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Ditch the spin

By Heather Claycomb.

There are a lot of things that “spin.” In fact, spinning is most often a good thing.  
We want the Earth to keep spinning – that’s a good thing.  Those of us who spin multiple plates simultaneously are praised for our skill.  Other good things that spin include cricket balls, wheels, fans, tops. 

You see where I’m going with this, right?

While spinning can be a good thing, in the context of communication it’s bad.  Very bad.

And unfortunately, some propogandists who have wrongly assumed a PR job title have sullied the reputation of the public relations profession.  The result, over many decades, is that the term ‘spin’ has wrongly become synonymous with the practice of strategic communication.

The reality is that spin is propaganda.  And let’s just call a spade a spade: propaganda – spreading cleverly manufactured false messages to either make you look good or others look bad – is lying. Spin implies there is a devious mastermind behind the scenes twisting words, inventing shiny objects to divert attention and putting lipstick on a pig and convincing you to call it pretty.

That’s not the profession I’m in, and that’s not the profession around 13,000 of my PR colleagues around the country are in.

The trouble with equating propaganda with the discipline of ethical, strategic communications is that it all gets thrown in the same basket and labelled, “evil.”  And evil easily gains negative momentum.  Evil fuels gossip, evil attracts critics and evil invites media scrutiny – rightly so.

This misrepresentation of the PR profession has become so distorted that the news of organisations hiring more communications professionals sparks a public outcry that these organisations must have something they need to hide, distort or brainwash the public about.

What nonsense!  The communications industry has grown in leaps and bounds over the past two decades.  This is largely due to two factors: 1) the explosion of channels, and 2) relentless public scrutiny.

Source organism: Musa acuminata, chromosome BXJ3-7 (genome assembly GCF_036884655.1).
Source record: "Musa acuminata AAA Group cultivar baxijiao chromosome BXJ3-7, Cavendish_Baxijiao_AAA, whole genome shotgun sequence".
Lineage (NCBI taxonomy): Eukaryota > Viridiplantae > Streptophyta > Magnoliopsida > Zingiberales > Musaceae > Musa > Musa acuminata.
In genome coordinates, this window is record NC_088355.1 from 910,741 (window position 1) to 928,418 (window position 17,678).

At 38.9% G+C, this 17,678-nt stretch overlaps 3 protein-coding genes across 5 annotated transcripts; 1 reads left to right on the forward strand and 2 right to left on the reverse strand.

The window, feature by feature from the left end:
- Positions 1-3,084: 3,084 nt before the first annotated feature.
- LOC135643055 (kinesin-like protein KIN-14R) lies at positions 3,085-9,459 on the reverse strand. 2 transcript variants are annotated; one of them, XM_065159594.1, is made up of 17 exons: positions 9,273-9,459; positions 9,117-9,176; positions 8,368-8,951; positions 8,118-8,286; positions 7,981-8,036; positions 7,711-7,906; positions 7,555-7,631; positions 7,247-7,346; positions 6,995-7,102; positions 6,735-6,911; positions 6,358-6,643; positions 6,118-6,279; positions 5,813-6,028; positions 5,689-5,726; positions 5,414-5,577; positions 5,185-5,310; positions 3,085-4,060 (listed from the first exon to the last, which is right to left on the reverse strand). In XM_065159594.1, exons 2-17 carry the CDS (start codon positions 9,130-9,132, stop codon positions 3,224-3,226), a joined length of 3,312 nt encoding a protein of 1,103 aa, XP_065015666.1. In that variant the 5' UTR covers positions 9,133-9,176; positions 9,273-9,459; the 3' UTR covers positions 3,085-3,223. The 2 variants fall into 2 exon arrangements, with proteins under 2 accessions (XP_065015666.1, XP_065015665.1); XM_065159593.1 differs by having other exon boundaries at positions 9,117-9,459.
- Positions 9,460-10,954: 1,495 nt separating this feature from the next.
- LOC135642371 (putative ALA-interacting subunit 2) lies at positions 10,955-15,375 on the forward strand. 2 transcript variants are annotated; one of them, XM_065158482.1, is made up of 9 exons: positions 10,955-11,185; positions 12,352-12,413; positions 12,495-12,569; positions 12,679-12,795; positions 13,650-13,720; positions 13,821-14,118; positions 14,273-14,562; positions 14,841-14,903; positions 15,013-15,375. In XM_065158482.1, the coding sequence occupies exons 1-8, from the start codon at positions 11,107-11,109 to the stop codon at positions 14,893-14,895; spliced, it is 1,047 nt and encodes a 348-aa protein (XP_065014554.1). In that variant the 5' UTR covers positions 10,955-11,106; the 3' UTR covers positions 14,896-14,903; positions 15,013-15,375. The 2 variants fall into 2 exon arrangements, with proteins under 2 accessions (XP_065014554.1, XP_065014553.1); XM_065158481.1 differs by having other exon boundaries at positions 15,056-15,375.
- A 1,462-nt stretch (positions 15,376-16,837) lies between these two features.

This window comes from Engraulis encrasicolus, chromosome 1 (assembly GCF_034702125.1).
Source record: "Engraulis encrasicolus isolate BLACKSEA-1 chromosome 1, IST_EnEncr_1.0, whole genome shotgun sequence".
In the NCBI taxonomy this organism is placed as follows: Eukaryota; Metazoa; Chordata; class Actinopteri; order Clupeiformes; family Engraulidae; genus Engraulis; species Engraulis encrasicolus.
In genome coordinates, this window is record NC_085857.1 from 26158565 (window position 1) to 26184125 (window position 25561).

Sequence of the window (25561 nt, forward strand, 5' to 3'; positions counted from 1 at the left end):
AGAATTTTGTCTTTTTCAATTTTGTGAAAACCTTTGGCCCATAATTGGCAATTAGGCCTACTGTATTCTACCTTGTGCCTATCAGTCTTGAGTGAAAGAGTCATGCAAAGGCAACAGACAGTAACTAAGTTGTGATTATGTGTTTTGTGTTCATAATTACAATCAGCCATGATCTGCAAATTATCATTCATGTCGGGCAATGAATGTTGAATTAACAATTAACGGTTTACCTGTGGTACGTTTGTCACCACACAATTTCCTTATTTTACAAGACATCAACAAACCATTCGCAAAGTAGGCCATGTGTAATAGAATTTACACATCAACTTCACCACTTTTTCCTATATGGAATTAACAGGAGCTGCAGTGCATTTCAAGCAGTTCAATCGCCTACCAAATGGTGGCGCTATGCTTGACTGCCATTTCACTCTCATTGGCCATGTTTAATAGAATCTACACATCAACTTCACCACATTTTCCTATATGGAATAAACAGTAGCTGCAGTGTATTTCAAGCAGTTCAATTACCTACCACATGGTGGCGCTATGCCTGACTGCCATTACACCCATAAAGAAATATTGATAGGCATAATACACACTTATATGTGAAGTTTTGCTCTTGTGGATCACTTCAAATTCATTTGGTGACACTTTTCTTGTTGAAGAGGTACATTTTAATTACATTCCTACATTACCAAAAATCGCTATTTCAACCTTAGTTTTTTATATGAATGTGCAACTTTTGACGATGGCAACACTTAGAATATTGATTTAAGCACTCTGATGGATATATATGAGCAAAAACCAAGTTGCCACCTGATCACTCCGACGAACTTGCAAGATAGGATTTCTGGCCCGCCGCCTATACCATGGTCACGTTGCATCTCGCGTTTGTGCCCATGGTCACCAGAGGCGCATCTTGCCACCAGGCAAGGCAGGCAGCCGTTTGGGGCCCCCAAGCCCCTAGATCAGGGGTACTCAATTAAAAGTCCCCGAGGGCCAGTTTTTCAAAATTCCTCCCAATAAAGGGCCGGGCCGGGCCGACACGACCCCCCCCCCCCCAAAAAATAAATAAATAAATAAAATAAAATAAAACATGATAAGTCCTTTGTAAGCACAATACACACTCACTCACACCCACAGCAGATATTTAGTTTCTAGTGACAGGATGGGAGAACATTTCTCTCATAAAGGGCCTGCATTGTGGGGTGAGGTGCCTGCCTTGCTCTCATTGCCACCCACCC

The sheer number of communications channels the public demands organisations communicate through has skyrocketed.  Twenty years ago large organisations would have had a call centre, put out a media release every once in awhile and maybe pushed out a monthly newsletter.  One communications person could handle that. 

Now, organisations are expected to be active and listening on a minimum of three social media channels, updating websites weekly, responding to emails within hours 24x7, replying to media queries within minutes, all while generating heaps of content to feed the public who has become an information-hungry beast.  This volume requires a larger, skilled team to manage.

The second factor affecting the rise of the communications profession is that moreso than ever before the public is scutinising your organisation’s every move.  And that scrutiny is not always well-informed or rational.  If you are on a board, you know that companies’ risk registers are more complex than ever before and reputational issues are often at the top of the page.  Boards and leadership teams rely on communications experts to develop mitigation plans that safeguard the public, protect staff, distil the truth and prevent the spread of misinformation.  Just as organisations require specialist legal, finance and HR advice, PR counsel is increasingly in demand.

I decided to write this article because I’ve had enough of the “spin” references, frankly.  And also, because I wanted to ask you two favours.  Don’t worry, they are easy yet will make a huge difference to the communications professionals who support you.

The first favour I ask is that when your organisation is seeking communications support, ensure you hire an ethical public relations practitioner.  The best way to find an ethical practitioner is to search the member database on the PR Institute of NZ (PRINZ) website –  Members of PRINZ sign up to a Code of Ethics, which sets out rules for ensuring our work serves the public interest, provides a voice for informed public debate, is accurate and truthful, builds credibility and relationships and provides objective counsel.

The second favour I ask: ditch the word spin.  If you find yourself equating the word spin with strategic communications, stop yourself.  If you really mean propaganda, call it out for what it is.  Recognise the incredible insult it is to call ethical PR practitioners “spin doctors.”  Not only is it offensive, it’s hurtful.

And finally, the next time you see your communications manager or advisor, recognise their good work.  They care about your organisation and its reputation and they do everything in their power to protect it.  They deserve a “good on ya” and to know you’ve got their back too.